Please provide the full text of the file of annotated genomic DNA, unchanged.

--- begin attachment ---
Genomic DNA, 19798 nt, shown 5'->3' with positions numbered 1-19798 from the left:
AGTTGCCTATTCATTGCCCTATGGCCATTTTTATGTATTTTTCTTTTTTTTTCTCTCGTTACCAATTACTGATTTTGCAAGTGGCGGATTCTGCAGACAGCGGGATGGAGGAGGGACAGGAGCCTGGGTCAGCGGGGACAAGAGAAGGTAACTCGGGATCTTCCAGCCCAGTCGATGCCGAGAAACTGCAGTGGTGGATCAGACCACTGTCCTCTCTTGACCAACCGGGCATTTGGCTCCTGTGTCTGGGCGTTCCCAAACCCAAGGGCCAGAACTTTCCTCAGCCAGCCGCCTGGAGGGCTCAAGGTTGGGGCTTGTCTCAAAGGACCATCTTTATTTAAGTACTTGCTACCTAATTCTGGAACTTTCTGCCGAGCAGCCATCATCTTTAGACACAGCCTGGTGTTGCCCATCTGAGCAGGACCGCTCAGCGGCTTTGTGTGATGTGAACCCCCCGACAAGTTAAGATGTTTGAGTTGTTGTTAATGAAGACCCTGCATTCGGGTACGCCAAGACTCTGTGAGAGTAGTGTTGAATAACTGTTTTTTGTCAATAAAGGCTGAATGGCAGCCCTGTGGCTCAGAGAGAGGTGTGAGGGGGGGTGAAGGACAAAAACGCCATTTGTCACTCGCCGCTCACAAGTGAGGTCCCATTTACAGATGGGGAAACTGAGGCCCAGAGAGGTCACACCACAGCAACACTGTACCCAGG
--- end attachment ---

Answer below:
Genomic DNA, 19798 nt, shown 5'->3' with positions numbered 1-19798 from the left:
AGTTGCCTATTCATTGCCCTATGGCCATTTTTATGTATTTTTCTTTTTTTTTCTCTCGTTACCAATTACTGATTTTGCAAGTGGCGGATTCTGCAGACAGCGGGATGGAGGAGGGACAGGAGCCTGGGTCAGCGGGGACAAGAGAAGGTAACTCGGGATCTTCCAGCCCAGTCGATGCCGAGAAACTGCAGTGGTGGATCAGACCACTGTCCTCTCTTGACCAACCGGGCATTTGGCTCCTGTGTCTGGGCGTTCCCAAACCCAAGGGCCAGAACTTTCCTCAGCCAGCCGCCTGGAGGGCTCAAGGTTGGGGCTTGTCTCAAAGGACCATCTTTATTTAAGTACTTGCTACCTAATTCTGGAACTTTCTGCCGAGCAGCCATCATCTTTAGACACAGCCTGGTGTTGCCCATCTGAGCAGGACCGCTCAGCGGCTTTGTGTGATGTGAACCCCCCGACAAGTTAAGATGTTTGAGTTGTTGTTAATGAAGACCCTGCATTCGGGTACGCCAAGACTCTGTGAGAGTAGTGTTGAATAACTGTTTTTTGTCAATAAAGGCTGAATGGCAGCCCTGTGGCTCAGAGAGAGGTGTGAGGGGGGGTGAAGGACAAAAACGCCATTTGTCACTCGCCGCTCACAAGTGAGGTCCCATTTACAGATGGGGAAACTGAGGCCCAGAGAGGTCACACCACAGCAACACTGTACCCAGG